Dad, you were placed in your bed to rest. Between listening to medication instructions from the nurse and trying to be with you, I found myself torn. I wanted to keep you safe and comfortable, but I just wanted to lay next to you, too. You were awake for a short while before drifting to your final bedtime sleep in our home next to mom. During that time, many of us said, “We love you.” How awesome to hear you say, “I love you, too”. In the hospital, we had called some folks to say goodbye over the phone; however, this moment was more private. I’ll never forget the sense of family and what really matters in the end. No one was talking about work, the world’s problems, politics, or things to do. It was just pure love for each other. Why can’t we hold on to this way of being?
I wanted to rub your ointment on your feet. Mom asked if you wanted this, and you said, “I don’t believe so.” We laughed because it was so clear and a full sentence. You were struggling for words and your breath. I guess you knew it would be a waste of time. Also, that was a line your sister, Polly, would say.
Oh sweet daddy, it was hard to leave you to go to my bed at around 11:00 that night. How do you go to bed at a time like that? However, I knew my place. Mom laying next to you, holding hands, and snuggled up–that’s a sacred place for 63 years of marriage. At 1:30 A.M., I woke up to a voice that sounded like my mother’s voice. It was gentle and kind. It called to me, “Anna?” “Anna?” I woke up and wrestled with my sanity or was this from God. God confirmed in my heart–Get up child! I ran to you. All seemed so quiet, I thought, do not wake him up. I folded a load of laundry, and then I came to just check on you–your breathing, your pulse.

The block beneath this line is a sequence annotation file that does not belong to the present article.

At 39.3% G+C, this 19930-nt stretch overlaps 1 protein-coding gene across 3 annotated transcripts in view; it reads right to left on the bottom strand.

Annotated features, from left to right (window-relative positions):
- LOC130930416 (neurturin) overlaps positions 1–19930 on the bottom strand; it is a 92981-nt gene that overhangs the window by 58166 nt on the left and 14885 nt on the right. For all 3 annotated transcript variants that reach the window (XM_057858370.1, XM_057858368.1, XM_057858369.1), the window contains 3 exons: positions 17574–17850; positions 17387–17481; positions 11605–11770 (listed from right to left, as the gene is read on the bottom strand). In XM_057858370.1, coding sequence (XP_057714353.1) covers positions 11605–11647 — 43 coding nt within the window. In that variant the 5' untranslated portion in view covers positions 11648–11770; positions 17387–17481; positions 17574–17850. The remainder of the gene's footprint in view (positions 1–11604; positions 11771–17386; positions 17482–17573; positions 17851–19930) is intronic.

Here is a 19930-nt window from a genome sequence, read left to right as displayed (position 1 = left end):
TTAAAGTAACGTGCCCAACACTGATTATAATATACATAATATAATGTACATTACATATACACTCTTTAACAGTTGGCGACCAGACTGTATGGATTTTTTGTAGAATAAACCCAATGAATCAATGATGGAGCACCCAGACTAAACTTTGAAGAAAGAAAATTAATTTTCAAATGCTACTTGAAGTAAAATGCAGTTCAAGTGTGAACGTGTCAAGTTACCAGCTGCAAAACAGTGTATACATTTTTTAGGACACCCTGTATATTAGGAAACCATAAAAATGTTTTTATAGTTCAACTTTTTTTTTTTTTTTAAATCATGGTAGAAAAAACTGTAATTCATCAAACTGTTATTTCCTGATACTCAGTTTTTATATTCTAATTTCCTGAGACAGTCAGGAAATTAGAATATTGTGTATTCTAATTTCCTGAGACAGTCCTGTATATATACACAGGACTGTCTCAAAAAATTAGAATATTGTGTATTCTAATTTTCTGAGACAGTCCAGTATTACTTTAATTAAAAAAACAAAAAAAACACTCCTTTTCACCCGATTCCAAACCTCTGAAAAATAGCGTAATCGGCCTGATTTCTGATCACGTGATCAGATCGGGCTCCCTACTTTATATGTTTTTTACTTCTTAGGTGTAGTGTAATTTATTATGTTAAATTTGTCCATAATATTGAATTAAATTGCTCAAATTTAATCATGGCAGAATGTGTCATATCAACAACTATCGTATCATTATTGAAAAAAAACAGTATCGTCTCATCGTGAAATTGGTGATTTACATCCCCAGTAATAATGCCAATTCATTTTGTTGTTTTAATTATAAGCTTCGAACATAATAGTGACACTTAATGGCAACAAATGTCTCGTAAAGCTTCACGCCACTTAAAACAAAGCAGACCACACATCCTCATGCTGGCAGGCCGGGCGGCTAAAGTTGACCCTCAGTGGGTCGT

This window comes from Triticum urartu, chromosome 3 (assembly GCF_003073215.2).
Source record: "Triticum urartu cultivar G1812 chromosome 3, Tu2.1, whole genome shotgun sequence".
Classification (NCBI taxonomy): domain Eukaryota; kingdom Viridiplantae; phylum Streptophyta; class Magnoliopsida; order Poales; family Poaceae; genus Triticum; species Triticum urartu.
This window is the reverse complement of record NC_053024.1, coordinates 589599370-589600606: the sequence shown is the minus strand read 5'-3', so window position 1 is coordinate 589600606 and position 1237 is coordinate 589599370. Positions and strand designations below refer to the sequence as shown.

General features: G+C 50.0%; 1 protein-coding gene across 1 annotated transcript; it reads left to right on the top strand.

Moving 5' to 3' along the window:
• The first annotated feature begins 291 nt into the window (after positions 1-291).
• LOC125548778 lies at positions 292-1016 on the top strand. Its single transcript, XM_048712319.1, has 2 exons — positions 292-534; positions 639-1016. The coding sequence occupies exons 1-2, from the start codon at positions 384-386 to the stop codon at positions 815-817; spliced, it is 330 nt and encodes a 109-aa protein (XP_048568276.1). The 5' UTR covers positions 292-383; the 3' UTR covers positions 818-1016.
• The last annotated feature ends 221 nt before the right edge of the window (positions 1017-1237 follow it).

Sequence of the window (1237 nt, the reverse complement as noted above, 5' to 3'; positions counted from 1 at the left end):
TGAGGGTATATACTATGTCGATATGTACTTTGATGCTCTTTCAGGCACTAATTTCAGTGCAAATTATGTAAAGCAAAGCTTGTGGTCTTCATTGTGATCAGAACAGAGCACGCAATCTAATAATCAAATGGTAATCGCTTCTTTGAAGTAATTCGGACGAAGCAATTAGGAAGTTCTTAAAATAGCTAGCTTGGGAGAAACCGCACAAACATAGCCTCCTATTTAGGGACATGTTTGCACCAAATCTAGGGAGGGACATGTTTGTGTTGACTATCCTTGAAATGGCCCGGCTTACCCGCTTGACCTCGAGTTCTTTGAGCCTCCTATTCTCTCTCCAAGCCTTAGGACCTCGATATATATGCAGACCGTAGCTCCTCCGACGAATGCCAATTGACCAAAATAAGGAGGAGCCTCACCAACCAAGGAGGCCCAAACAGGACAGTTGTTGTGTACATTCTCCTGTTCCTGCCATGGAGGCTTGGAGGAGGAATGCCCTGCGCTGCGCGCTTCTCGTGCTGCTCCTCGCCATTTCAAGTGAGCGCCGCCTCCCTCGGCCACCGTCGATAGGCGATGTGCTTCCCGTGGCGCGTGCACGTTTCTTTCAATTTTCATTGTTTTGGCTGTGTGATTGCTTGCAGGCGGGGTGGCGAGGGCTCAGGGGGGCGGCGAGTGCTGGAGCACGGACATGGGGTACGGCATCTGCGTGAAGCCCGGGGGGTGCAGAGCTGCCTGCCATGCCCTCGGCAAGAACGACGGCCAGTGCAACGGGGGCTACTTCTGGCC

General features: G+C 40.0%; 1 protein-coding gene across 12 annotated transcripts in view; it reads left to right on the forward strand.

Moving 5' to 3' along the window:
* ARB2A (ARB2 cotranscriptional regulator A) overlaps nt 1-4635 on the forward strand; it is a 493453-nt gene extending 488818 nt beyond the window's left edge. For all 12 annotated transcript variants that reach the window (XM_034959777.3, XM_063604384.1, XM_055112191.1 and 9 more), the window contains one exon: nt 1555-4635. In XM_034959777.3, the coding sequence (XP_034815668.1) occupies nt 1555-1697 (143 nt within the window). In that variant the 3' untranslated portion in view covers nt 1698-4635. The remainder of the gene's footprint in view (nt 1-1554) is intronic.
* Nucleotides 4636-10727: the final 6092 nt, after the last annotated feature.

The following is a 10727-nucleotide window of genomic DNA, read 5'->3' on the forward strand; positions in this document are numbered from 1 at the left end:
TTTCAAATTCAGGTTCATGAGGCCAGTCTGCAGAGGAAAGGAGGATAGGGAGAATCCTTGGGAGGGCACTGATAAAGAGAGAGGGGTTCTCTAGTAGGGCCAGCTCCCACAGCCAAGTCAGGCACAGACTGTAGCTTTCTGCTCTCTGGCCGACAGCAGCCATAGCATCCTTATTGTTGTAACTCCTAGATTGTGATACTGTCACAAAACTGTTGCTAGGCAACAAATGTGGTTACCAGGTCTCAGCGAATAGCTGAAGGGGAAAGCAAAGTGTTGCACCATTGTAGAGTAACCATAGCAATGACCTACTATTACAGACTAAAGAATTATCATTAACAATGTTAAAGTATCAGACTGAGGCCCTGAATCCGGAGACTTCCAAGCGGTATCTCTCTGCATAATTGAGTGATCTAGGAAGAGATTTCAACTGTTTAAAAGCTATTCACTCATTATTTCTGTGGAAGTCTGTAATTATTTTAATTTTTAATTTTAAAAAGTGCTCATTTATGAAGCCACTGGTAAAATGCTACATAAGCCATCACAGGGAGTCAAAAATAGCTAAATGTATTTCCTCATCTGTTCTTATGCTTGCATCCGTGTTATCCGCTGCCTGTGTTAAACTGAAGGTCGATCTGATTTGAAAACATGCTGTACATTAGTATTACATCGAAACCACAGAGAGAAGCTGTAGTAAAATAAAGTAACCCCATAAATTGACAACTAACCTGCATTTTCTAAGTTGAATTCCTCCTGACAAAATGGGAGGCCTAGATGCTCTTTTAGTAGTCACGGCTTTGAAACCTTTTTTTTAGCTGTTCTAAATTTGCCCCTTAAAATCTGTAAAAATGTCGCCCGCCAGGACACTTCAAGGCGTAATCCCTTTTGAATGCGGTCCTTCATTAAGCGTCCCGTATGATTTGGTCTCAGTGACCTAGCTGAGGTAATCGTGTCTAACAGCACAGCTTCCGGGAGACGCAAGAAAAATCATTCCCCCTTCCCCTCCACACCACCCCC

I’m not sure why I folded laundry. I still ask myself that question today. The laundry room is a special place in my heart. It’s right next to your part of the house, and I would often hear you talking, praying, and listening to your favorite church services. I don’t ever go there now that I don’t think of you and talk about what’s on my mind at the moment.
Daddy, you were gone from us. Your soul had transported to heaven. From the loving arms of your wife to the arms of Jesus. Franklin was in the next room, and he said you never got up again, and you had no pain or need for any more pain medication.
We did all the things you need to do with hospice and funeral homes.
Later, in the small hours of the morning, I slept on your side of the bed to comfort mom. I could still smell you and feel your presence. I held mom’s hand until she fell asleep. Something she said that she did with you each night. She misses you daddy, but she always talks about how you and her would study God’s Word in the morning and talk of heaven. She also said that you would talk about who would go first, and, whoever went first to be waiting. Mom keeps telling us how you and her treasured the 14 years in our home together, calling it a warm, safe place, in which you felt cared for and loved. She said that you loved sitting in your chair next to the bay window looking out to the garden with all the birds. Once she called your space, “The Garden of Eden”. Because of this, you and her could spend 14 years in your marriage drawing close and focusing intently on your spiritual walk together. She also thanked us for giving you privacy to experience this, but also for being available to meet your needs. This has helped my soul work, daddy. I want to know and feel like we did this well. We lived in love and a state of forgiveness.
Daddy, mom really ministered to us while you were awaiting your homecoming. She read scripture about “Death having no sting!”, and she kept telling you about the wonderful life you two experienced as lovers. Honestly, I would sit and listen, and think to myself, “How strong. How brave.” It would have been okay for her to weep, but she was calm and assured. She said to me the next day that you had told her, “I’m just so tired.” which was a line in a poem you wrote about heaven. She read the poem to me. You knew you were going home. This brought mom comfort.
I love you daddy. Thank you for your legacy of love, counsel, faith, writings, storytelling, and music. Thank you for being my daddy through all the seasons of my life. See you soon….
Heaven’s Avenue, Thomas F. Lloyd